I grew up with science fiction.
Even though I lived in a tiny farming town in Wisconsin that didn’t even have a library–just the book mobile once a month–I actually spent much of my youth on other planets, exploring the galaxy with the crew of the Enterprise or lost in the Galaxy on the Jupiter 2. I read comics. I read science fiction magazines. I watched Sci-Fi Cinema every Saturday afternoon on a staticky black-and-white TV that barely got the Chicago television station broadcasting old monster movies.
It got in my blood. It fired my imagination, and I had no doubt whatsoever that I wanted to be a science fiction writer.
I wrote a lot of bad SF short stories. Then I started to write slightly better ones. Eventually some were published.
Then, my first novel. Then, my first three-book contract, which eventually led to my work in the Star Wars universe, then in the Dune universe with Frank Herbert’s son, Brian.
Not only was I a fan of science fiction, I actively worked in science fiction. Every day I commuted to my job on an alien planet in my imagination.
I continued to write original novels even as I worked in all of those shared universes. Throughout it all, though, a much bigger story was brewing in my mind, something of my own—a universe that was the biggest thing I had ever developed.
I envisioned a spectacular opening scene: a gigantic industrial city floating in the clouds of a gas giant planet; a crew of workers harvesting chemicals out of the planet’s atmosphere. Then an enormous alien vessel, like the mothership from “Close Encounters of the Third Kind,” rises from the high-pressure depths and destroys the facility. In a sprawling galactic empire with several cooperative alien races, this was a new threat: an exotic species that lived deep in the cores of gas giants. And they had just risen up to declare war on the rest of the galaxy.
I developed all the characters who would drive my story—the star-crossed lovers, the alien emperor, the head of the human trade confederation, the military commanders, the scam artists, the archeologists, the spies, the explorers, the artists. I developed each culture, each planet, each monster, each type of starship. The Saga of Seven Suns grew and grew, spiraling out like a galactic “War and Peace.”
With so many plot threads going at once, the story itself became the main character, the driving force with hundreds of characters moving the story along. And I poured everything into it.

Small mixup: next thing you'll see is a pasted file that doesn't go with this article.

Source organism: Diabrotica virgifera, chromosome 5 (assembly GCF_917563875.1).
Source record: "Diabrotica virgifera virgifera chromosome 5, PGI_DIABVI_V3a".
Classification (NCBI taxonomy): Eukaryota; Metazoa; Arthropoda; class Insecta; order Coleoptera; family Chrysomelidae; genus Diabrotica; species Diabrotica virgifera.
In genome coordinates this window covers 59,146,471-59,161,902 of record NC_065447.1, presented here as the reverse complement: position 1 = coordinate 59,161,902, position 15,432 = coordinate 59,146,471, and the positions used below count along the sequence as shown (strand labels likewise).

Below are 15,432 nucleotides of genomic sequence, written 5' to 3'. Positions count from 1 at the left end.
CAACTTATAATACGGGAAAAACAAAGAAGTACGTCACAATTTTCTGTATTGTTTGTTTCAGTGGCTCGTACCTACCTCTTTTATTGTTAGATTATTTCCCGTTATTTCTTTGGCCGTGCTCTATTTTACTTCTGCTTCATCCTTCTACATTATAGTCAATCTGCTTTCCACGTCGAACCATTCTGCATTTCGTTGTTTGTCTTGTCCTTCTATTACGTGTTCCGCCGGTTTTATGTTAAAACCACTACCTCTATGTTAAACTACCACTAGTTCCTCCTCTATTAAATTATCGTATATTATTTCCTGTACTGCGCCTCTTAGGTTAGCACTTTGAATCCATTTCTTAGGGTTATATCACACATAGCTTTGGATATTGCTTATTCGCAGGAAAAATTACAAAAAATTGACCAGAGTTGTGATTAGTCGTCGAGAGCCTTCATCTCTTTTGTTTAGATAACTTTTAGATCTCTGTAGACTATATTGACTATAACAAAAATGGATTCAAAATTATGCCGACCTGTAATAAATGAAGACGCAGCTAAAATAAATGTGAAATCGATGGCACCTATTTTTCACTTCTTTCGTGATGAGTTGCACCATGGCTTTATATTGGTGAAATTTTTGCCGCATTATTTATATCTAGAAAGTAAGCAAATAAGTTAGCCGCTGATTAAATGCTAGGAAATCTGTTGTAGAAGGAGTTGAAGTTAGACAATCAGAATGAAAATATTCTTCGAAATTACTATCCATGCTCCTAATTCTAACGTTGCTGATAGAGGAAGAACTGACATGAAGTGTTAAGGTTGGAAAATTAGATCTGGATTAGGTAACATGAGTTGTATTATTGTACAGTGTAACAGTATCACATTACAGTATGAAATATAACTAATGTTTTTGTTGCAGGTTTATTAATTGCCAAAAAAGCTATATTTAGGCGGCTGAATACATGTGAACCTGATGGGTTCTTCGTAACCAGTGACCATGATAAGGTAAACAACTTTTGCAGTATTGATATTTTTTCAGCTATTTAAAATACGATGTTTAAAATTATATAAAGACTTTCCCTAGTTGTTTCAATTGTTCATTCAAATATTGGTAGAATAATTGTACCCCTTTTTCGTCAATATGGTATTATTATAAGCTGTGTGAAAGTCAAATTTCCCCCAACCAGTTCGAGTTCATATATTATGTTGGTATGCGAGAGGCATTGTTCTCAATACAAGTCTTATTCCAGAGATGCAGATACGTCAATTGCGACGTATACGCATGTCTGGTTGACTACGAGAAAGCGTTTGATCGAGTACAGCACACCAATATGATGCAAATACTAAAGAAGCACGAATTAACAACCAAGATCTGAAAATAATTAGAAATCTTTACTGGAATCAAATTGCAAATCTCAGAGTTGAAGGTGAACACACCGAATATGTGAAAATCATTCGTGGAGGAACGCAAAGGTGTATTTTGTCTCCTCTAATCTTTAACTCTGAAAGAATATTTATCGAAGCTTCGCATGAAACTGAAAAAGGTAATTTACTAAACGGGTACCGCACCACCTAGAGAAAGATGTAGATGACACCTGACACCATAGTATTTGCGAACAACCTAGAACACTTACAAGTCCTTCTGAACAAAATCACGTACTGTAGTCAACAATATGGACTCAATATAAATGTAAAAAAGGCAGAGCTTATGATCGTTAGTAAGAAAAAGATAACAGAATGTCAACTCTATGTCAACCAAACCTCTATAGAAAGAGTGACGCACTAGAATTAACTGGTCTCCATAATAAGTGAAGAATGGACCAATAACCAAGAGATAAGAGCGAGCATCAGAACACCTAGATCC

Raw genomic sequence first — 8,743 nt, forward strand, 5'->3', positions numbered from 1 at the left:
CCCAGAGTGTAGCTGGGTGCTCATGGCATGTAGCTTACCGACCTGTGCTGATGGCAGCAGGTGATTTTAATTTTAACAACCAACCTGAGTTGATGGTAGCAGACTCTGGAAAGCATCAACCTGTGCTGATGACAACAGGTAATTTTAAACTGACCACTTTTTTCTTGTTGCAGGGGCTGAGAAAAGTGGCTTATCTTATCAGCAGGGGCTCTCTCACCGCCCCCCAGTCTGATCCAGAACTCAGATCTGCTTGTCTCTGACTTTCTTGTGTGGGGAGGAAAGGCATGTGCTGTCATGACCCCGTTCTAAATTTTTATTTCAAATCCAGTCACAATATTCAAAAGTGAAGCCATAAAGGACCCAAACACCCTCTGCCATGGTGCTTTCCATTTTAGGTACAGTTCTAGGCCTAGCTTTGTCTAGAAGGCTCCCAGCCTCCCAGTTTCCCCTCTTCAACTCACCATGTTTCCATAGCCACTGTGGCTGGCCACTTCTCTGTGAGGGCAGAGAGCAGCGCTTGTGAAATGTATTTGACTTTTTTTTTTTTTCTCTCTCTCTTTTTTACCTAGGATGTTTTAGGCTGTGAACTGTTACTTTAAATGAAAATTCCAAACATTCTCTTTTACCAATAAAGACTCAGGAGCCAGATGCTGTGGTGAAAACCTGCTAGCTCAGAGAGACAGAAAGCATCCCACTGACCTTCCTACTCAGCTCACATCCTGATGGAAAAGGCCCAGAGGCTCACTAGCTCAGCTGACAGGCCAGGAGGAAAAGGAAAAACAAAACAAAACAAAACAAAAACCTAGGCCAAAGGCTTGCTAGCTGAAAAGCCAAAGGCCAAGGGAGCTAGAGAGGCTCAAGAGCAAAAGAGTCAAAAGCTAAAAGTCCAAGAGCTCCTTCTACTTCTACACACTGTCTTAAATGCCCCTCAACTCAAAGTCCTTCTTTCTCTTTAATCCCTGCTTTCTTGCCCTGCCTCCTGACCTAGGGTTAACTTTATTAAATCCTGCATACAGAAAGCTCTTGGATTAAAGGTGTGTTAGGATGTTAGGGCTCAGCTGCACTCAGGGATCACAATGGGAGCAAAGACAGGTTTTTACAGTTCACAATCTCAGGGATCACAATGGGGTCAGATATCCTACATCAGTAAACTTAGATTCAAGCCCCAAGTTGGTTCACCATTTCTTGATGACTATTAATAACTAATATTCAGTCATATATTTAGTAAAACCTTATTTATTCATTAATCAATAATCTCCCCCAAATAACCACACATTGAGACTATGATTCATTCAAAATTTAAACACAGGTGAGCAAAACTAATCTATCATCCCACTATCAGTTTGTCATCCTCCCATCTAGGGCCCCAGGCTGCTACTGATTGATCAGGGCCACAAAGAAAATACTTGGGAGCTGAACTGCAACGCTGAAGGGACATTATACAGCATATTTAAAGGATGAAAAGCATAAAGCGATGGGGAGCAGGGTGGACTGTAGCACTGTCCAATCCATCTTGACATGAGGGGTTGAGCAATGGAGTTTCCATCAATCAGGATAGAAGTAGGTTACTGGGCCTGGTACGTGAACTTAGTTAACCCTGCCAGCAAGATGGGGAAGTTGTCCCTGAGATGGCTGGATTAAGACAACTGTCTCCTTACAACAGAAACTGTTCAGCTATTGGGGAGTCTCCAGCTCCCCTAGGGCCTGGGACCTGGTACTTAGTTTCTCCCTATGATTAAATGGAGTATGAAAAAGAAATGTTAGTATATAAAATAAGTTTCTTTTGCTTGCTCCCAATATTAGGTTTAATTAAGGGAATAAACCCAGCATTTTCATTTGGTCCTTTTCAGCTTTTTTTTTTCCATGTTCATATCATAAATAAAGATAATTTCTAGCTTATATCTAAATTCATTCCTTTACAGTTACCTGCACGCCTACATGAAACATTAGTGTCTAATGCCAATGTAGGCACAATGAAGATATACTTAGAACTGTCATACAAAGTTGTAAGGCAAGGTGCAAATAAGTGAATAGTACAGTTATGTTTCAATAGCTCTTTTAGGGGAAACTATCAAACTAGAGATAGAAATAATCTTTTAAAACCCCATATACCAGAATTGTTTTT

The Saga of Seven Suns was my love letter to science fiction, with exotic planets, alien races, killer robots, abandoned and mysterious cities, characters that ranged from the highest leader of a civilization, down to the lowest gutter-scum. The original series encompassed seven volumes, beginning with HIDDEN EMPIRE. Each massive book coming out on time, year after year. (Yes, I know–unheard of in science fiction and fantasy, right?).
I did a graphic novel prequel, VEILED ALLIANCES, and then novelized that and published it through my own WordFire Press. In addition to the comic rights, I sold audio rights, UK rights, French, German, Bulgarian, Czech. The series took off world-wide, building with each volume. One year, the top-selling science fiction and fantasy books in the UK included seven Terry Pratchett books and three of my Seven Suns books.
I wrapped up that great saga in 2009 with THE ASHES OF WORLDS, and then I wrote other things for five years. The Seven Suns universe was my masterpiece. It contains everything I love about science fiction.
I wrapped up the story, but I had planted seeds throughout, always planning to come back for a new trilogy, a “next generation” saga—The Saga of Shadows.
But, if the Saga of Seven Suns was my masterpiece, how could I follow it up? By trying to do even better, of course, making a bigger story with an even more dire threat. With THE DARK BETWEEN THE STARS, the first book in The Saga of Shadows, I returned to that universe that is so dear to me with a whole new story and a new cast of characters, as well as some old favorites.
Two decades have passed since the end of THE ASHES OF WORLDS, leaving the Spiral Arm in a completely different situation. I wanted to start fresh, so I wrote THE DARK BETWEEN THE STARS so that it starts anew and stands alone, introducing readers who haven’t experienced The Saga of Seven Suns, while delivering exactly what fans of the original series are looking for.
It was both exhausting and exhilarating to stretch those mental muscles again. The first novel just came out, and I’m well over halfway finished writing the second, BLOOD OF THE COSMOS, and it will be out on time next year. I promise.
I am very much enjoying this return to familiar strange places and characters who have become old friends, or even family. If you like good, old-fashioned space opera, and if you love science fiction as much as I do, I hope you’ll sample it.
And The Dark Between the Stars giveaway winner is: Irene M. from Toms River, NJ!
Congrats! Your book will be shipping shortly.